I've been meaning to write about this for a while, and was reminded to do so this morning when the BBC reported on Margaret Thatcher's funeral plans. Is she dead? No. Has her health worsened? No. Have any decisions been made as to whether or not she will get a state funeral? Again, no. So, perhaps, this is not technically news. But the BBC has learnt that people love to read about Thatcher's impending death. At the time of writing it's the most-read story on the website. And for a long time, probably since her stroke or maybe before, there has been an unmistakeable whiff of "Why isn't she dead yet?"
I was born during Thatcher's government, and I quite like that I got to come into the world during the reign of the first female Prime Minister (when I was seven or so, I did a quiz which asked "Who was the first female Prime Minister?". Thatcher was the only one I'd heard of, but I was convinced that couldn't be right as there must have been female PMs back in the 18th century, mustn't there?). I was still very young when she was kicked out, so I don't remember much about the way the country was under her, but I was always keenly conscious of the fact that everybody hated her. It was so acceptable to hate her that newspapers could call her a damnable bitch with no fear of complaint - except from a few reactionary Conservatives, but who cares about them, right? - and praying for her death on stage would earn you a huge round of applause. But this was the way the world was, so I didn't think about it much.
This all came back into my head during one of my frequent bouts of insomnia, when I decided to hell with the sleeping and I would watch comedy videos on Youtube. My first port of call was Room 101, with guest Mark Steel. I am quite the Mark Steel fan; he's the sort of comedian who will be invited onto Question Time to make serious points. He makes politics funny, he makes history funny, and he never has to resort to slurs based on gender, race, sexuality or physical appearance, unlike the legions of comedians who think they're being terribly clever and edgy in doing so. Anyway, Steel talked about Bono and Ben Elton and bad teachers, and I nodded and laughed merrily. He then said he would have chosen Thatcher, but that it was "too obvious". He told a story about how he was sitting at home watching the news on the day Thatcher had her stroke - the Very Serious Music played, the newsreader had his Very Serious Face on, and a picture of Mrs Thatcher flashed up: "I must have been one of about a million people who leapt out of their seats and shouted 'Dead?!'" He went on to talk about the disappointment of it being "only a stroke".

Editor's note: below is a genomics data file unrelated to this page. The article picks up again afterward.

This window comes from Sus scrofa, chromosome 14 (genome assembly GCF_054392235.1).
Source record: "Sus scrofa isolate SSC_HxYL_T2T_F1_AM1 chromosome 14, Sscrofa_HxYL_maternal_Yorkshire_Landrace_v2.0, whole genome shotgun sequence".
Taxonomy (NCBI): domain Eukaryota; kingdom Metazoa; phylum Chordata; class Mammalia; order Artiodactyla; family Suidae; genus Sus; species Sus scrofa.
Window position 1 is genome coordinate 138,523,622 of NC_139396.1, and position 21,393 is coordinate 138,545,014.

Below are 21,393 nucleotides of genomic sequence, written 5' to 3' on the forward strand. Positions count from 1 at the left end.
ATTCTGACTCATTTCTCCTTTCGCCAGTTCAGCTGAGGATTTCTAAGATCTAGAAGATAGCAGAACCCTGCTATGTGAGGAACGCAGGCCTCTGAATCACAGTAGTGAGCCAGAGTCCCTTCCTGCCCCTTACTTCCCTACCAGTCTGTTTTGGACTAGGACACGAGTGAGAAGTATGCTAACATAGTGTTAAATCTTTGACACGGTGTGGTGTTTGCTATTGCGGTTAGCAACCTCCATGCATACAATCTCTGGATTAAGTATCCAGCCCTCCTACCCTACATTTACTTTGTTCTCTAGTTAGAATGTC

In a similar vein, Jeremy Hardy on QI (whom I am not a fan of the way I am of Steel, but he's usually funny and I consider both of them part of Linda Smith's lot, which gets them quite a lot of points automatically) remarked, "Thatcher's grave is going to be a permanent urinal to all decent people, isn't it?" Let's look at that. First of all, Thatcher wasn't the topic of conversation - this was the first thing that came into his head when someone mentioned graves. Her grave is going to be a permanent urinal - she will never, ever, ever be forgiven. And to all decent people - she is so horrible that pissing on a grave becomes not a sign of horrendous, deliberate and malicious disrespect, but a badge of honour, and if you don't fancy pissing on the woman's grave, you're not a decent person. Neither Steel nor Hardy are proponents of the "haha, I can swear and toss out tired old stereotypes" style of what is apparently terribly sophisticated comedy, so I can only conclude that yes, they do bear that kind of ill-will towards Thatcher, and they do genuinely believe that she was such a force of evil that she ruined the country. They genuinely see her death as being 'justice'.